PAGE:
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During my travels through Assam, India, I had several opportunities to observe rhinoceros. The single horned rhinoceros (Rhinoceros unicornis) also known variously as the Nepali Rhinoceros, Indian Rhinoceros, Great One-horned Rhinoceros or Asian One-horned Rhinoceros, is found in greater numbers in the Kaziranga National Park in Assam than anywhere else.
Historically, the species range extended right across northern India from the border with Burma into Pakistan. During the 19th century they were hunted almost to extinction, by the early 20th century there were only 12 individual rhinos left in Kaziranga and probably less than 100 throughout all of India before they were granted full legal protection from hunting. The species is still regarded as endangered with poaching still a problem but happily, with protection, numbers have recovered to about 2500 animals with at least 1600 in Kaziranga alone. Suggested further reading: Wikipedia WWF India
Canon 5D Mark 2 with 70-300mm zoom at 300mm F5.6, shutter speed 1/640second at ISO 400.
Close encounter of the loud kind!
This particular rhino was photographed from the back of an elephant in Kaziranga NP. Riding elephants through the park is one of “the” things to do whilst there, however, torrential rain in the days leading up to my arrival meant I was a little lucky to get to do it at all. On the morning that I got the go ahead, I duly climbed up the small mounting platform and climbed aboard the elephant sitting directly behind the mahout. The third person to get onboard, and sitting behind me was a national parks ranger. I was appropriately armed with my camera which I’d loaded with a 70-300mm zoom lens and a fresh memory card. The ranger was appropriately armed with a double barrelled shotgun loaded with cartridges and I suspect he was carrying some spare ammo as well, “just in case”.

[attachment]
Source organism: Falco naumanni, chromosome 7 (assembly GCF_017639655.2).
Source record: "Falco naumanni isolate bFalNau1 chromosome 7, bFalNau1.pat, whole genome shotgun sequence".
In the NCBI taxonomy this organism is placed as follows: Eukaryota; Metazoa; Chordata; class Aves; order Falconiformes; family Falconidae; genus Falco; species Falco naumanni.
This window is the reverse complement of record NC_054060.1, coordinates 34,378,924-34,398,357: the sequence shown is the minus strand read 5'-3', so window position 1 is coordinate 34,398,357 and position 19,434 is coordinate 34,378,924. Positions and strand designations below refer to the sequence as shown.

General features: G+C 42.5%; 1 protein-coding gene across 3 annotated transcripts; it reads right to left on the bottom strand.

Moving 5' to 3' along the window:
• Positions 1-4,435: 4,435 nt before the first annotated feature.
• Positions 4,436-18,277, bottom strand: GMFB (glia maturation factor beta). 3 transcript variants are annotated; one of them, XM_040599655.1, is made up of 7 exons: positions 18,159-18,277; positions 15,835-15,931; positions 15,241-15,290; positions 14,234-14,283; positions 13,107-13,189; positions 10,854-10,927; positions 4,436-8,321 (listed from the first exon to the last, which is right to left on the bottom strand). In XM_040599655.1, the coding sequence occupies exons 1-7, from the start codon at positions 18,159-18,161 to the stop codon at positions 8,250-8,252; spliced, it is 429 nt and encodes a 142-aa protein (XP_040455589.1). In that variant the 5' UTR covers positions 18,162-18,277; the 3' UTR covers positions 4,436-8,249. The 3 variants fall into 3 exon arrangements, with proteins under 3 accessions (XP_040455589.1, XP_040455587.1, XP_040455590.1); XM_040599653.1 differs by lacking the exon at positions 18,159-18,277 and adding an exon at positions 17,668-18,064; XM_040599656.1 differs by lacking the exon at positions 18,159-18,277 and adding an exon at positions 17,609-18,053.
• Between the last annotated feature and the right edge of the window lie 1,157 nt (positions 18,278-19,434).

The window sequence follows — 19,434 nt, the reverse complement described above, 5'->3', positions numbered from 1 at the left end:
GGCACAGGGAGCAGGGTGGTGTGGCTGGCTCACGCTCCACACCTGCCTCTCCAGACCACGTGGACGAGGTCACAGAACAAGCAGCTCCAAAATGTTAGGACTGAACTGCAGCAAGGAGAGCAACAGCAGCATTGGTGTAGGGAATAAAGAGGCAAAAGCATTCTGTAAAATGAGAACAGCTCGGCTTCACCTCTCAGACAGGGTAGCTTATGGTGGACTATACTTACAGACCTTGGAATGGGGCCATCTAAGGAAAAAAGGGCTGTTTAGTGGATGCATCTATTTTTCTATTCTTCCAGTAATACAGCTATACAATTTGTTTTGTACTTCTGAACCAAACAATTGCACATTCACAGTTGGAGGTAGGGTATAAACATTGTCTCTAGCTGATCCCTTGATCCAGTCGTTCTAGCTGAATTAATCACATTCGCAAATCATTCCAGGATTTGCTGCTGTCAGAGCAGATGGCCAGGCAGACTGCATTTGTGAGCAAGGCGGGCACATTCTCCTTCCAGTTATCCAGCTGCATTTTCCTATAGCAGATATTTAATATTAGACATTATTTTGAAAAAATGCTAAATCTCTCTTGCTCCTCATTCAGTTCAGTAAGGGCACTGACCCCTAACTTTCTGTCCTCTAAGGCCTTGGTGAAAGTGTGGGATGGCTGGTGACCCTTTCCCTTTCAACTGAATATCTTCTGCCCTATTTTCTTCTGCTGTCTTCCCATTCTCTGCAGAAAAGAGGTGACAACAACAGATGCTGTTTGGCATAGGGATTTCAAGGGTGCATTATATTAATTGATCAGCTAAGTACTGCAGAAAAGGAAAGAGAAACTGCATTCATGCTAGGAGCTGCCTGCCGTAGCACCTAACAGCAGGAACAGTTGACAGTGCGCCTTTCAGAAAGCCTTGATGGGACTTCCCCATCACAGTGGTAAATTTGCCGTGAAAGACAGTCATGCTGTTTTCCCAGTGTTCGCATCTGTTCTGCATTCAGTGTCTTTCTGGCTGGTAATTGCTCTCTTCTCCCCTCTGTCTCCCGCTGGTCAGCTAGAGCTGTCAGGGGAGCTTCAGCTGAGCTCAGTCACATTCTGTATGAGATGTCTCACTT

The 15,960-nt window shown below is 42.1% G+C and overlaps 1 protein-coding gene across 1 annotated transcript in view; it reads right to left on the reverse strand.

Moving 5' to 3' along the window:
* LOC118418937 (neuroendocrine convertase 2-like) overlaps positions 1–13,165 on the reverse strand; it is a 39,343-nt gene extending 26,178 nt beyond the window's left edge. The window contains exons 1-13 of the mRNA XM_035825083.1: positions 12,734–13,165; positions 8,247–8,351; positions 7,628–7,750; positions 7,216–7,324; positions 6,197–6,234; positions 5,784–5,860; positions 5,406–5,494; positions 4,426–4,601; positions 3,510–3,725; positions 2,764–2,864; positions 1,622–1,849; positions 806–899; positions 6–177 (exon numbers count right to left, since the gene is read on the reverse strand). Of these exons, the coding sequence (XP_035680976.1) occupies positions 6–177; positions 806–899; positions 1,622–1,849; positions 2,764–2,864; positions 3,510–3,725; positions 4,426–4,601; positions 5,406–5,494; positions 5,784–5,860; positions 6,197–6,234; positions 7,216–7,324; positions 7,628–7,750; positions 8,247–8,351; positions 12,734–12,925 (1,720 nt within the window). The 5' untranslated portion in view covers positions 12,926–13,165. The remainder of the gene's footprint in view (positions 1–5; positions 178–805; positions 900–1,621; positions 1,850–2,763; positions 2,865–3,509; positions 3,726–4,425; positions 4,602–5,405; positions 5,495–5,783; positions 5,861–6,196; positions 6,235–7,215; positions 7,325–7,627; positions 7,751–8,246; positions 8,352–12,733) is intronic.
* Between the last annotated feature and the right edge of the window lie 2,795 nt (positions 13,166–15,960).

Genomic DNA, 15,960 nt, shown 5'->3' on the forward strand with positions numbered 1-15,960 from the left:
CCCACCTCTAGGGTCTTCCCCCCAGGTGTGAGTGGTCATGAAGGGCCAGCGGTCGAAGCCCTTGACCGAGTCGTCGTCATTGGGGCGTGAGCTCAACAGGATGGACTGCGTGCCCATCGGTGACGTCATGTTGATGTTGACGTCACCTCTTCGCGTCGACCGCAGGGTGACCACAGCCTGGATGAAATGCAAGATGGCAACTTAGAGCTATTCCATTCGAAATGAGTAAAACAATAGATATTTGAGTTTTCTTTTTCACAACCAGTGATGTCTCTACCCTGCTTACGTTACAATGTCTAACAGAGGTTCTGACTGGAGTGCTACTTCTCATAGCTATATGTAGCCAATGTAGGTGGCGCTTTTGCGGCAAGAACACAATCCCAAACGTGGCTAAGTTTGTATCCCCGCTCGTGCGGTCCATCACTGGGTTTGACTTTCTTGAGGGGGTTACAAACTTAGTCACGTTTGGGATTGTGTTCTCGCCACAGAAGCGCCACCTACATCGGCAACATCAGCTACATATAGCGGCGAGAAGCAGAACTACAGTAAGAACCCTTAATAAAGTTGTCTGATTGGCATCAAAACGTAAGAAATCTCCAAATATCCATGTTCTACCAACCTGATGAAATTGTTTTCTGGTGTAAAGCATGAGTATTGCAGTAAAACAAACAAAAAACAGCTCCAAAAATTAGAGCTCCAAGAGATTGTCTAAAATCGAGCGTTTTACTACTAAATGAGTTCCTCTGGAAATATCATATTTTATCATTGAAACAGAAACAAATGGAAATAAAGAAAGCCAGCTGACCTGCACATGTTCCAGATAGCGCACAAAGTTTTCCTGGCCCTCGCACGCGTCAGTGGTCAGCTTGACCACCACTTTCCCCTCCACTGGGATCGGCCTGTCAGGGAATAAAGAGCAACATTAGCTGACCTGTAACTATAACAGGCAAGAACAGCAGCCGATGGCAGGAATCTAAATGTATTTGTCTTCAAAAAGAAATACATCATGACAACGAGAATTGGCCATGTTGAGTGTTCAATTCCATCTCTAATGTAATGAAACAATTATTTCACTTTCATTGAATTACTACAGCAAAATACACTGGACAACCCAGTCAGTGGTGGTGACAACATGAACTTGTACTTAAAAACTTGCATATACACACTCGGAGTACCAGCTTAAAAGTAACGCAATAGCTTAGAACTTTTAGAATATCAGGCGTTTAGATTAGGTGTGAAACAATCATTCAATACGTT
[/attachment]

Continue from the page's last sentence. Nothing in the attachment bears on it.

We set out, along with another 3 or 4 elephants carrying mostly Indian tourists, and began to enjoy the fresh morning air and the twittering of the birds in the trees as we proceeded through some light forest. Forest gradually gave way to marshland and our elephants pushed through shallow swamp with the appropriately named elephant grass all around us. In places the grass was so tall that it was impossible to see over it even whilst seated atop the elephants. We cleared the swamp and the tallest of the grass and then sighted several of the rhinos. Mostly they were grazing, largely unconcerned by our presence, unless we approached a bit too close in which case they would simply move away a few metres and we would go around them.
The rhinos seem to be generally placid unless there is a mother with a calf, in which case extra caution needed to be used as the mother can be more temperimental. We stopped momentarily to view a female rhino with an adolescent at its side. We were probably about 25 to 30 metres from them and they were walking towards us. Camera at the ready and finger on the shutter button, I’m just about to take a photograph, light’s pretty good, composition’s pretty good, shutter speed’s set when…KABOOM!!! the ranger had decided that the rhino was now too close for comfort and without any warning fired his shot gun. My ears were ringing and I nearly jumped off the elephant in fright. The rhinos just stopped and looked at us but didn’t retreat at all. Once again, without any warning, KABOOM!!! the second barrel gets fired. The rhinos nonchalantly turned and walked away.
I looked around and saw the other tourists on their elephants 20 or 30 metres away from us, they had their fingers stuck in their ears and looked startled. How did they think I felt, I had no idea either blast was going to occur and was sitting right next to the National Parks Service answer to Wyatt Earp.
“So”, I hear you say, “where are the pictures of that?” Well I don’t have a picture of that particular episode. Image stabilization is marvellous and can counter the effects of camera shake up to a certain point, but this was too much. Not only were my hands shaking, but I was desperately trying to control other bodily functions as well!
The photo shown here is of a different rhino and was taken a few minutes later. Is it my imagination, or is his facial expression a knowing smirk? KD.
PS: The shots fired were blanks I believe, bloody loud but no animals were harmed.